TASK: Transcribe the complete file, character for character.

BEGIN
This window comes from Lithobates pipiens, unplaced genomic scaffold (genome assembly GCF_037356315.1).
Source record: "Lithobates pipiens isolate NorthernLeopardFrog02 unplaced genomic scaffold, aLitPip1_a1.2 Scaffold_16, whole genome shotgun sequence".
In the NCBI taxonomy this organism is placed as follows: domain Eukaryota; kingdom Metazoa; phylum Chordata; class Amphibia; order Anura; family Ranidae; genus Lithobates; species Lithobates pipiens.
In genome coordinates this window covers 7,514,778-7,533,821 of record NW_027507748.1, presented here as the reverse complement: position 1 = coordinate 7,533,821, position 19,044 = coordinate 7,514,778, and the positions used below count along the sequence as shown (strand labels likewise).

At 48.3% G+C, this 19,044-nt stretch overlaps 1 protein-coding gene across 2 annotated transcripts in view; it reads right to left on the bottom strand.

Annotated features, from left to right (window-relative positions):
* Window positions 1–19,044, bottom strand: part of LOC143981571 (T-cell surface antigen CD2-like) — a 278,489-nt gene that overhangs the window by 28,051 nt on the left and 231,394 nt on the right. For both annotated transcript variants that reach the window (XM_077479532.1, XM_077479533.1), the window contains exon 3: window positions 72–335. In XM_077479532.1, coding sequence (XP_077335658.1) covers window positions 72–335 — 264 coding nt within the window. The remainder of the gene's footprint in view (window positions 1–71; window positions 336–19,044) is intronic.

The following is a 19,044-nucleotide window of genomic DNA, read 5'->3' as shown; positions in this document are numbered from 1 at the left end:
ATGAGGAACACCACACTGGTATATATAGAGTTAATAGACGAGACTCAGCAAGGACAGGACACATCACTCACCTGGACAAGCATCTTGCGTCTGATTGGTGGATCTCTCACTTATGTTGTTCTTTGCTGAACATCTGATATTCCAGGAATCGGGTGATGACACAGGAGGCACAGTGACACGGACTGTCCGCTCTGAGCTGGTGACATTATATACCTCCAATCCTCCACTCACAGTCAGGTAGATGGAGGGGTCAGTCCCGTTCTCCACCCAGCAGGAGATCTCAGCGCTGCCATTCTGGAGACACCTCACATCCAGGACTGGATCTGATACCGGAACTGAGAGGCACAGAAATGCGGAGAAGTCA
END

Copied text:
This window comes from Lithobates pipiens, unplaced genomic scaffold (genome assembly GCF_037356315.1).
Source record: "Lithobates pipiens isolate NorthernLeopardFrog02 unplaced genomic scaffold, aLitPip1_a1.2 Scaffold_16, whole genome shotgun sequence".
In the NCBI taxonomy this organism is placed as follows: domain Eukaryota; kingdom Metazoa; phylum Chordata; class Amphibia; order Anura; family Ranidae; genus Lithobates; species Lithobates pipiens.
In genome coordinates this window covers 7,514,778-7,533,821 of record NW_027507748.1, presented here as the reverse complement: position 1 = coordinate 7,533,821, position 19,044 = coordinate 7,514,778, and the positions used below count along the sequence as shown (strand labels likewise).

At 48.3% G+C, this 19,044-nt stretch overlaps 1 protein-coding gene across 2 annotated transcripts in view; it reads right to left on the bottom strand.

Annotated features, from left to right (window-relative positions):
* Window positions 1–19,044, bottom strand: part of LOC143981571 (T-cell surface antigen CD2-like) — a 278,489-nt gene that overhangs the window by 28,051 nt on the left and 231,394 nt on the right. For both annotated transcript variants that reach the window (XM_077479532.1, XM_077479533.1), the window contains exon 3: window positions 72–335. In XM_077479532.1, coding sequence (XP_077335658.1) covers window positions 72–335 — 264 coding nt within the window. The remainder of the gene's footprint in view (window positions 1–71; window positions 336–19,044) is intronic.

The following is a 19,044-nucleotide window of genomic DNA, read 5'->3' as shown; positions in this document are numbered from 1 at the left end:
ATGAGGAACACCACACTGGTATATATAGAGTTAATAGACGAGACTCAGCAAGGACAGGACACATCACTCACCTGGACAAGCATCTTGCGTCTGATTGGTGGATCTCTCACTTATGTTGTTCTTTGCTGAACATCTGATATTCCAGGAATCGGGTGATGACACAGGAGGCACAGTGACACGGACTGTCCGCTCTGAGCTGGTGACATTATATACCTCCAATCCTCCACTCACAGTCAGGTAGATGGAGGGGTCAGTCCCGTTCTCCACCCAGCAGGAGATCTCAGCGCTGCCATTCTGGAGACACCTCACATCCAGGACTGGATCTGATACCGGAACTGAGAGGCACAGAAATGCGGAGAAGTCA